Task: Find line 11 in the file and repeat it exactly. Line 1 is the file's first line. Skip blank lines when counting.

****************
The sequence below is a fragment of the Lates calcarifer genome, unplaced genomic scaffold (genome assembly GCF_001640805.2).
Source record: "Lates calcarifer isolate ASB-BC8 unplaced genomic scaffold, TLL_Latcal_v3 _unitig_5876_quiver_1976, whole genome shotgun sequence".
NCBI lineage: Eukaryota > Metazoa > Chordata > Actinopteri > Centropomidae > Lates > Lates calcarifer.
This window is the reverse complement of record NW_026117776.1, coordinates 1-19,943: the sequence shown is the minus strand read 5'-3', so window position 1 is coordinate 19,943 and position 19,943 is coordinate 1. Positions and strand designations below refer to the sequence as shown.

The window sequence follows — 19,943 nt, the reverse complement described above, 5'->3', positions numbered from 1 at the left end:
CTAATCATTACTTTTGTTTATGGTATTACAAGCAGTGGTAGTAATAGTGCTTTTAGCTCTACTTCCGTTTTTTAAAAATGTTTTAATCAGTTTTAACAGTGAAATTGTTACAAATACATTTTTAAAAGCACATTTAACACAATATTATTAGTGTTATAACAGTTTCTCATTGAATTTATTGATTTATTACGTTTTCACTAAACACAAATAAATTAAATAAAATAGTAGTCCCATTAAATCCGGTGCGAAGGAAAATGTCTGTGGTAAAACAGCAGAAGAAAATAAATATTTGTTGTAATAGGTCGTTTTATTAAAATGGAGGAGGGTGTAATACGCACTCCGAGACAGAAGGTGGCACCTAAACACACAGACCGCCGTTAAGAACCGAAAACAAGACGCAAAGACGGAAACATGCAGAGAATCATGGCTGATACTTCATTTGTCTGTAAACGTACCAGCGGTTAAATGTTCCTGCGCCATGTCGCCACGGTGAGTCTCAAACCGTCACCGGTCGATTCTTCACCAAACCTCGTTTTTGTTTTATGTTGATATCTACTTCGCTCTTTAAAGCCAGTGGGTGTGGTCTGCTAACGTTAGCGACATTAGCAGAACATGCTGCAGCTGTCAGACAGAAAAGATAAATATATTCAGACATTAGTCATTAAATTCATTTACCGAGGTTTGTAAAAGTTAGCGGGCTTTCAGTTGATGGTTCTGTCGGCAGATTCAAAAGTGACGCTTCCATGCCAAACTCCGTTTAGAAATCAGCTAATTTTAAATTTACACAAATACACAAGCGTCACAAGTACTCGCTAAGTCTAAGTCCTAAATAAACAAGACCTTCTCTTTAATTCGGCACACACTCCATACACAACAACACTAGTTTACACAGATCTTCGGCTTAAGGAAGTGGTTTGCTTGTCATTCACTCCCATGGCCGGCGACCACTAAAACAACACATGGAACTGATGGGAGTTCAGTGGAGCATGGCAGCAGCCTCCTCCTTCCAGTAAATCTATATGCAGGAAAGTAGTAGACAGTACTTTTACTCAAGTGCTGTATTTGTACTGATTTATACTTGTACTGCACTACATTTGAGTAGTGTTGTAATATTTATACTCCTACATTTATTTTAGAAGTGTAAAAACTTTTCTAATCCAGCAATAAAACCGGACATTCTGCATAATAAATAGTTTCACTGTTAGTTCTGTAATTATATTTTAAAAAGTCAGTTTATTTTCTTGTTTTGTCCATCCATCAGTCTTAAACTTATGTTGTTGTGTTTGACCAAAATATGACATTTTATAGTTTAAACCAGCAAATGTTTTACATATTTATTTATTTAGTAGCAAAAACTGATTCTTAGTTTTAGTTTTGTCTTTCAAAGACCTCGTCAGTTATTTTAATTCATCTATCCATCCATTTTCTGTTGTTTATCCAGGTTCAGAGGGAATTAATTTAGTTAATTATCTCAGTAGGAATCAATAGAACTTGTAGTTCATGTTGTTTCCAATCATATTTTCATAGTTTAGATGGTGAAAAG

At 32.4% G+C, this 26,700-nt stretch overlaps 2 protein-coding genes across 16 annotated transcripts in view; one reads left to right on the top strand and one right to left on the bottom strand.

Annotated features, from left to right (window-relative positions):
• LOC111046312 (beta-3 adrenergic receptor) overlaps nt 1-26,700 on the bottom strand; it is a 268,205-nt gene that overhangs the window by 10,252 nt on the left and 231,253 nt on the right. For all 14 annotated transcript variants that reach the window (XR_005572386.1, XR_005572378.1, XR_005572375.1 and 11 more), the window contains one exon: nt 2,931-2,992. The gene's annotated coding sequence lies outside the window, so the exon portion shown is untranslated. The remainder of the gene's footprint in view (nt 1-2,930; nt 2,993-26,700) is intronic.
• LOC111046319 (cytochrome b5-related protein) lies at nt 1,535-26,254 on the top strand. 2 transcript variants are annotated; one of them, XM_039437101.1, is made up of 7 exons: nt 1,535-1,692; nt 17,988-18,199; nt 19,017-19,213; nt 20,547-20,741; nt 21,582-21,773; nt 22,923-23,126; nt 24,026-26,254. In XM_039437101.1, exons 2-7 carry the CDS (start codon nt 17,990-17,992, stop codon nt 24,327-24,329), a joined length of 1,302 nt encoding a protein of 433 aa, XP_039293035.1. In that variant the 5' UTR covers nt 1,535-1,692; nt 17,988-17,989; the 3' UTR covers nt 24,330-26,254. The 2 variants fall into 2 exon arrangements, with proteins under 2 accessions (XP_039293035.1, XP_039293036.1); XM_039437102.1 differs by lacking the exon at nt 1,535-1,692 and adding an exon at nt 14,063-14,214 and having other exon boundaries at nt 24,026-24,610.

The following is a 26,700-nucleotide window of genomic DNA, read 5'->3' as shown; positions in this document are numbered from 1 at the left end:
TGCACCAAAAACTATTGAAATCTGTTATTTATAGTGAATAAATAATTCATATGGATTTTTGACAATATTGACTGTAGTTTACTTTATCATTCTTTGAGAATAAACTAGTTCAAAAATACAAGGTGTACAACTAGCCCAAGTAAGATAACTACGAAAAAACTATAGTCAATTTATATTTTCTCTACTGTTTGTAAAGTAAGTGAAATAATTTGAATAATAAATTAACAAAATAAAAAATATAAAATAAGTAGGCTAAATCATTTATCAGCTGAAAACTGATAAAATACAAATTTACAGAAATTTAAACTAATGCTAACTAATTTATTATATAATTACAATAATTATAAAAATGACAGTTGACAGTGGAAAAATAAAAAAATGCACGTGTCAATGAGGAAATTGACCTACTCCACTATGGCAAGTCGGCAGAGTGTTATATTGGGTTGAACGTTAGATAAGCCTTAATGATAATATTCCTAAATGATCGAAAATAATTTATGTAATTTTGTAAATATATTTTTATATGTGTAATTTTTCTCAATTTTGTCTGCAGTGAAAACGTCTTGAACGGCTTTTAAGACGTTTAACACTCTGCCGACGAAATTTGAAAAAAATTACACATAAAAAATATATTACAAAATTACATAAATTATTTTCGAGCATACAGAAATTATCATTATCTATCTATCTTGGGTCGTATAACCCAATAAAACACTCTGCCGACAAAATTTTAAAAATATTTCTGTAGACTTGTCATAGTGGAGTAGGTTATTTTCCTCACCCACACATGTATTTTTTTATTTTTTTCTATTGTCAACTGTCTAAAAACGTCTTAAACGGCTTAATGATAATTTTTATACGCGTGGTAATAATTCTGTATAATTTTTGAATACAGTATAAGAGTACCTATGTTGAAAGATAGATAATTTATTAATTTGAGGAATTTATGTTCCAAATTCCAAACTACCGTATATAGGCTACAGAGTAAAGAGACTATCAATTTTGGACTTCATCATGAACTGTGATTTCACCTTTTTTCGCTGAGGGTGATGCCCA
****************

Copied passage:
The following is a 26,700-nucleotide window of genomic DNA, read 5'->3' as shown; positions in this document are numbered from 1 at the left end: